Malicious code found in Bible app linked to North Korean hacker group

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A group of hackers from North Korea allegedly planted malicious code in modified versions of the Android Bible reader app “Godpeople” which was downloaded via an illegal app marketplace. (Image: Kobiz Media)

SEOUL, December 1 (Korea Bizwire) – Malicious code found in an Android Bible app has been linked to a group of North Korean hackers.

A group of hackers from North Korea allegedly planted malicious code in modified versions of the Android Bible reader app “Godpeople” which was downloaded via an illegal app marketplace.

According to security industry sources on Friday, a backdoor embedded in the copy version of the popular Bible app “Godpeople,” available on the Google Play Store, was discovered by cybersecurity firms McAfee and Palo Alto Networks in the month latest.

Once installed, there are concerns that the modified app could give hackers the power to take remote control of smartphones, making the phone essentially a “zombie phone”, leading to various issues including theft of personal information, tracking tracking and wiretapping.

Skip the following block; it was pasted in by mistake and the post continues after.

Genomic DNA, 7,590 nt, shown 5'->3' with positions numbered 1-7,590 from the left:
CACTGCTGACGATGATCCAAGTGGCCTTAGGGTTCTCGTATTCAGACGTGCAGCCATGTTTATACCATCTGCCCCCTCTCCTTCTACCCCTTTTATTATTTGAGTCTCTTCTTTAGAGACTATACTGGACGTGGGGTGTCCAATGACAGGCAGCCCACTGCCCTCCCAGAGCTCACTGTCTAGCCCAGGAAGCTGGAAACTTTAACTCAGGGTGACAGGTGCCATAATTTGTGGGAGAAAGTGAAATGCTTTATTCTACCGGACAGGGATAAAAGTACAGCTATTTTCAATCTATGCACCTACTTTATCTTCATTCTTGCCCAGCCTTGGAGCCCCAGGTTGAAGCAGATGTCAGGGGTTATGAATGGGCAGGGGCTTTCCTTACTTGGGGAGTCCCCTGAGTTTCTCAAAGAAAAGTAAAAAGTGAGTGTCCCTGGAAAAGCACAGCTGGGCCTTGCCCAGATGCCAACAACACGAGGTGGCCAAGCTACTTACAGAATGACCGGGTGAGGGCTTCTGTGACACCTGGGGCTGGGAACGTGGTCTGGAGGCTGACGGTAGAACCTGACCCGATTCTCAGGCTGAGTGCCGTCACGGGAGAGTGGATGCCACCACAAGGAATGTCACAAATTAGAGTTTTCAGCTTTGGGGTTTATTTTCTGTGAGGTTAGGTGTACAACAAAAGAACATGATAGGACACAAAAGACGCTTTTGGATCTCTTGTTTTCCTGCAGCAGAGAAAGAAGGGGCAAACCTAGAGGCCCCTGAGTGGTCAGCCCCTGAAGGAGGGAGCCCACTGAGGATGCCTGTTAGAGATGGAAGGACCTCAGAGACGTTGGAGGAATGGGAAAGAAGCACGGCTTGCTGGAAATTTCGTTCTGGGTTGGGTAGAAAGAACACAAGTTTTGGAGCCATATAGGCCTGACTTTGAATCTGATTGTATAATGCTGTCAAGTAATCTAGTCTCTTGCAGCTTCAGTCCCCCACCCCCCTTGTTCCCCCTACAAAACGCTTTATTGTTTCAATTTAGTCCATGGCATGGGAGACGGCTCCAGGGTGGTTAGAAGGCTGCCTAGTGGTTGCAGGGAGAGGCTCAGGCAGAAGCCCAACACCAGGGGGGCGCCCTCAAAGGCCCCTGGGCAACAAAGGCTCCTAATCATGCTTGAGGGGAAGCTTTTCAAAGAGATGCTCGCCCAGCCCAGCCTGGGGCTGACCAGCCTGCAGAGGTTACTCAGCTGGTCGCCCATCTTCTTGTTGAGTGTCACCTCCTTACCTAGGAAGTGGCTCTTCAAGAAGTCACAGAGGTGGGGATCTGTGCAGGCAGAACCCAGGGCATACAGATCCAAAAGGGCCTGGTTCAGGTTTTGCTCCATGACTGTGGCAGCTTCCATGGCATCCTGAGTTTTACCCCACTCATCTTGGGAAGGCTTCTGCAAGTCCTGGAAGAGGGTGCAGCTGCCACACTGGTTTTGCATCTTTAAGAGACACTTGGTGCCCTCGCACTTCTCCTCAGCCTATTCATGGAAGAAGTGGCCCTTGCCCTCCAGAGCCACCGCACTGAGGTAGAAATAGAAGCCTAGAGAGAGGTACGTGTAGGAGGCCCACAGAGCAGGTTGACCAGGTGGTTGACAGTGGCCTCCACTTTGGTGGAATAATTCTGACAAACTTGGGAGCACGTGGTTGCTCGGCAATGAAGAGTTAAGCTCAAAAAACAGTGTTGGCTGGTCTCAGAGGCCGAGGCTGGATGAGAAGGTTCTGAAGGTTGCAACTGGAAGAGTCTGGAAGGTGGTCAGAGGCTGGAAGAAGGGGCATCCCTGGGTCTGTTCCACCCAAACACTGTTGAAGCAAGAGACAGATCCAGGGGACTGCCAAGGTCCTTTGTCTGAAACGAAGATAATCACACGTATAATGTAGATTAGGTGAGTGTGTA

The original app, however, is back on the Google Play Store, after the app developer took it down for a week to perform security testing.

According to data from security companies, no malicious code was found in the official app – which has been downloaded over 110,000 times – available through the legitimate Android App Store.

Similar patterns were found between the malicious code found in the modified application and the previous malicious code targeting PCs believed to have been the work of Lazarus, which McAfee says is a North Korean-linked hacking group. in the past.

This is the first time Lazarus has been linked with malicious code for a mobile application.

The hacker group with possible ties to North Korea launched cyber attacks against the South Korean government between 2009 and 2012, as well as the infamous Sony Pictures hack in 2014.

In 2015, a number of banks in Vietnam, Poland, Mexico and Taiwan were targeted by the group, while industry sources speculated Lazarus was behind the WannaCry ransomware attack in May. .

It should be noted, however, that hacker groups often leave false information to erase traces, so Lazarus’ connection to North Korea has yet to be conclusively proven.

Following reports of malicious code, Godpeople posted announcements on its official website urging users to be made aware of the illegal version of the app on the black market.

Hyunsu Yim ([email protected])



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